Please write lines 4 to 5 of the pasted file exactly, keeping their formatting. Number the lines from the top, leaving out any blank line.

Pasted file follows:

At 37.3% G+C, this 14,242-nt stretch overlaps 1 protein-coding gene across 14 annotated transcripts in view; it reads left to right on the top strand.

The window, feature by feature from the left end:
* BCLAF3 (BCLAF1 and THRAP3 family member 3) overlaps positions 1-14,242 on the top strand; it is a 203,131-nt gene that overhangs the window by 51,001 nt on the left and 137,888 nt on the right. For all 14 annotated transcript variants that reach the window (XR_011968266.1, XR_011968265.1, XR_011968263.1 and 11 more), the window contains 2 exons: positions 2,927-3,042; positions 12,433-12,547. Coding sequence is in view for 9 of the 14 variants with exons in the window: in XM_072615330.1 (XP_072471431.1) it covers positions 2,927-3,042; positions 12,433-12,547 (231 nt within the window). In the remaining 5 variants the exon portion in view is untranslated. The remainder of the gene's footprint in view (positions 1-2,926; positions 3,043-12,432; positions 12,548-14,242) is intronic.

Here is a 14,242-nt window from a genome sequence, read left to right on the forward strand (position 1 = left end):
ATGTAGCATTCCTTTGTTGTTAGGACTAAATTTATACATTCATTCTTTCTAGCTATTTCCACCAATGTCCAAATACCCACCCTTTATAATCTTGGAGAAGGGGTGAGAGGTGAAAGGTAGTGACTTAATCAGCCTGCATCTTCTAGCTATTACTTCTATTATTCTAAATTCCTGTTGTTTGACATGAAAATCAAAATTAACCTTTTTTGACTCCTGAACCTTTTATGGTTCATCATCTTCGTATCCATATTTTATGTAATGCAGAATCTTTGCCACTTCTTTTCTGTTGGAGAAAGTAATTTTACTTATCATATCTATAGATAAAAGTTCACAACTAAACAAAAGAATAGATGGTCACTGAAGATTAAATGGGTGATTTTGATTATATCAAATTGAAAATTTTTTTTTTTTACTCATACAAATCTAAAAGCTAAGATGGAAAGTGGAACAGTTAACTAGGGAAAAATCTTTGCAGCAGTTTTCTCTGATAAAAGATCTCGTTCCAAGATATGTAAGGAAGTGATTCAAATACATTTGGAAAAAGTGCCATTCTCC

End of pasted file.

Here is a 14,242-nt window from a genome sequence, read left to right on the forward strand (position 1 = left end):
ATGTAGCATTCCTTTGTTGTTAGGACTAAATTTATACATTCATTCTTTCTAGCTATTTCCACCAATGTCCAAATACCCACCCTTTATAATCTTGGAGAAGGGGTGAGAGGTGAAAGGTAGTGACTTAATCAGCCTGCATCTTCTAGCTATTACTTCTATTATTCTAAATTCCTGTTGTTTGACATGAAAATCAAAATTAACCTTTTTTGACTCCTGAACCTTTTATGGTTCATCATCTTCGTATCCATATTTTATGTAATGCAGAATCTTTGCCACTTCTTTTCTGTTGGAGAAAGTAATTTTACTTATCATATCTATAGATAAAAGTTCACAACTAAACAAAAGAATAGATGGTCACTGAAGATTAAATGGGTGATTTTGATTATATCAAATTGAAAATTTTTTTTTTTTACTCATACAAATCTAAAAGCTAAGATGGAAAGTGGAACAGTTAACTAGGGAAAAATCTTTGCAGCAGTTTTCTCTGATAAAAGATCTCGTTCCAAGATATGTAAGGAAGTGATTCAAATACATTTGGAAAAAGTGCCATTCTCC